6. Your firm’s required container identification failed to include the establishment where packed, as required by 21 CFR 114.80(b). The manufacturing code you use identifies the product, year of manufacture, the Julian date packed, batch code, brand name reference and pallet number; however, the code does not identify the facility where packed. Your response indicated that you are seeking customer approval of the new can coding system which includes a digit for your facility. You did not provide your proposed new coding system or what you will do to address the deviation pending change to the new code. If you have fully implemented this correction, please submit documentation demonstrating such with your response to this letter.
During the inspection, you told our investigator that your firm also processes Heart of Palm Whole without acidified brine. Without acidification to lower the pH below 4.6, the product may be considered a low-acid food packaged in hermetically sealed container (LACF); as such, the product must be processed in accordance with 21 CFR 113. You also said that some of your filed acidified processes in FDA’s LACF database may no longer be in use and process parameters may have changed. Your firm should update the acidified processes filed under your food canning establishment (FCE) by filing new processes and removing or cancelling any process which your company does not manufacturer.
This letter may not list all the violations at your facility. You are responsible for ensuring that your firm operates in compliance with the Act and all applicable regulations, including the AF regulations (21 CFR Parts 108 and 114) and the Current Good Manufacturing Practice regulation (21 CFR Part 110). You also have a responsibility to use procedures to prevent further violations of the Federal Food, Drug, and Cosmetic Act and all applicable regulations.
Additionally, Section 743 of the Act (21 U.S.C. 379j-31) authorizes FDA to assess and collect fees to cover FDA’s costs for certain activities, including reinspection-related costs. A reinspection is one or more inspections conducted subsequent to an inspection that identified noncompliance materially related to a food safety requirement of the Act, specifically to determine whether compliance has been achieved. Reinspection-related costs means all expenses, including administrative expenses, incurred in connection with FDA’s arranging, conducting, and evaluating the results of the reinspection and assessing and collecting the reinspection fees (21 U.S.C. 379j-31(a)(2)(B)). For a foreign facility, FDA will assess and collect fees for reinspection-related costs from the U.S. Agent for the foreign facility. The inspection noted in this letter identified noncompliance materially related to a food safety requirement of the Act. Accordingly, FDA may assess fees to cover any reinspection-related costs. Please consider providing a copy of this letter to your U.S. Agent.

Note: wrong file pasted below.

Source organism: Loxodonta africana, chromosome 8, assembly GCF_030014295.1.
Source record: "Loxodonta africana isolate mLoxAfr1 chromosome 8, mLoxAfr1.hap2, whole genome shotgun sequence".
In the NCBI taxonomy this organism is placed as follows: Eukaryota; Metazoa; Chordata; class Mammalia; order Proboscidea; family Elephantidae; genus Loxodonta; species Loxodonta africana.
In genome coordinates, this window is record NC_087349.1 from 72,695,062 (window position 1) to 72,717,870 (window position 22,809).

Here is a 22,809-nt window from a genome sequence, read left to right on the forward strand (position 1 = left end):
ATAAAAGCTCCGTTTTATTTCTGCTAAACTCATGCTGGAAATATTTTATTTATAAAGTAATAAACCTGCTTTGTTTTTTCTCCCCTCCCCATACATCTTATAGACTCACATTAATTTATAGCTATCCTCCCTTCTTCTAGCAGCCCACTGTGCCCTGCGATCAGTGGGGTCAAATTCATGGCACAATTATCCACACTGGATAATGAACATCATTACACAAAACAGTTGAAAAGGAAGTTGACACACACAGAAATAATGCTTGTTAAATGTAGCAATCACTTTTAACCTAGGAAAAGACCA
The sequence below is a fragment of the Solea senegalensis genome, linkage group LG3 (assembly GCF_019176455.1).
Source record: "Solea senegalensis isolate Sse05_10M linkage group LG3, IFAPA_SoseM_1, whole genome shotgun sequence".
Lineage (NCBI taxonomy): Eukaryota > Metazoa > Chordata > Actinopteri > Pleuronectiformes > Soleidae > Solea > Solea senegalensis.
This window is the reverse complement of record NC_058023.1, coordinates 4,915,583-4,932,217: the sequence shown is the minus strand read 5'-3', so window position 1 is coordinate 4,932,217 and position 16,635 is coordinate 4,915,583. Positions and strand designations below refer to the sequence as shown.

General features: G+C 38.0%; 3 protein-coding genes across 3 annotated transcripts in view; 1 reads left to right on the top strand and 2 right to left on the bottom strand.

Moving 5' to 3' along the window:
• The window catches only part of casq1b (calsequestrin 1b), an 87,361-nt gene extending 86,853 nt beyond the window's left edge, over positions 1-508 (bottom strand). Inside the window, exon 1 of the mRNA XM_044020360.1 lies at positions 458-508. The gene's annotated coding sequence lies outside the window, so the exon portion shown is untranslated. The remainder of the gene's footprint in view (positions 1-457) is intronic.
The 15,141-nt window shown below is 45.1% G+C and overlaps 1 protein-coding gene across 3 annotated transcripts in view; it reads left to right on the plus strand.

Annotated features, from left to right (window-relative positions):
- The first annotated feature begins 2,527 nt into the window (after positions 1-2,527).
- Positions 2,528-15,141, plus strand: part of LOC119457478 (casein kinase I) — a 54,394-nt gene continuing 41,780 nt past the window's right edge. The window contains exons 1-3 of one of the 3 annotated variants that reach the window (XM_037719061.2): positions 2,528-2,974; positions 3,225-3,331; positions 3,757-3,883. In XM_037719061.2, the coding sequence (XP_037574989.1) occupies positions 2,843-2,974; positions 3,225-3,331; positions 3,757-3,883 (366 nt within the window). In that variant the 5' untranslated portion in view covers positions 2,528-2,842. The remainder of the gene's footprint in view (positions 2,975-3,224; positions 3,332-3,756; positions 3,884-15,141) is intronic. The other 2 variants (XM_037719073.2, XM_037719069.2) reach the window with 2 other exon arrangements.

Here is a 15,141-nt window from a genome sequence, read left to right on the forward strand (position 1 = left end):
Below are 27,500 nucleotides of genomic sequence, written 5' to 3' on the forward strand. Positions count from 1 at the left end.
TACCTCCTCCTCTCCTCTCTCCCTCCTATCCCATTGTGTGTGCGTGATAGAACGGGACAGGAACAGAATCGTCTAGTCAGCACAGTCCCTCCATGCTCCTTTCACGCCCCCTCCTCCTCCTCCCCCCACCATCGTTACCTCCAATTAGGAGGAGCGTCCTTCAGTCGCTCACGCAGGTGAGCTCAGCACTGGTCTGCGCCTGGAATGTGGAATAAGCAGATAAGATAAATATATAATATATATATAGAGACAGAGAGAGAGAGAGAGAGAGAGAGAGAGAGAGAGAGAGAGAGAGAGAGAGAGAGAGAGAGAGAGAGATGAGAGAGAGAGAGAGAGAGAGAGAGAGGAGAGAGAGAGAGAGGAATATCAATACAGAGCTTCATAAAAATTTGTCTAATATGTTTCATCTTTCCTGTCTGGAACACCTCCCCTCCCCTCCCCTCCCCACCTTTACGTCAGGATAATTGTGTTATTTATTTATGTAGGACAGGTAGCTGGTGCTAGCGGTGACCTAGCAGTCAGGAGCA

You should respond in writing within thirty (30) working days from your receipt of this letter. Your response should outline the specific things you are doing to further correct these violations. You should include in your response documentation that would assist us in evaluating your corrections. If you cannot complete all corrections within thirty (30) days, you should explain the reason for your delay and state when you will correct any remaining violations.
If you do not respond or if we find your response inadequate, we may take further action. For instance, we may take further action to refuse admission of your imported AF products under section 801(a) of the Act (21 U.S.C. §381(a)), including placing them on detention without physical examination (DWPE). FDA’s DWPE is an administrative procedure whereby products offered for import into the United States may be detained without physical examination upon entry. DWPE information may be conveyed in FDA’s Import Alerts. For your information, an example of an Import Alert that conveys information specific to foreign firms that are not in compliance with the AF regulations (21 CFR Part 108 and 114) is Import Alert #99-37. This alert can be found on FDA’s web site at: www.fda.gov/ForIndustry/ImportProgram/ImportAlerts/default.htm
Please send your reply to the U.S. Food and Drug Administration, Attention: Aleta T. Flores, Compliance Officer, Food Adulteration Assessment Branch, Division of Enforcement, Office of Compliance, Center for Food Safety and Applied Nutrition, HFS-607, 5100 Paint Branch Parkway, College Park, MD 20740 U.S.A. You may submit documentation accompanying your reply to: firstname.lastname@example.org. Please reference #CMS 486514 on any submissions and within the subject line of any emails to us. You may also contact Aleta T. Flores via email if you have any questions about this letter.
William A. Correll
Office of Compliance
Center for Food Safety
and Applied Nutrition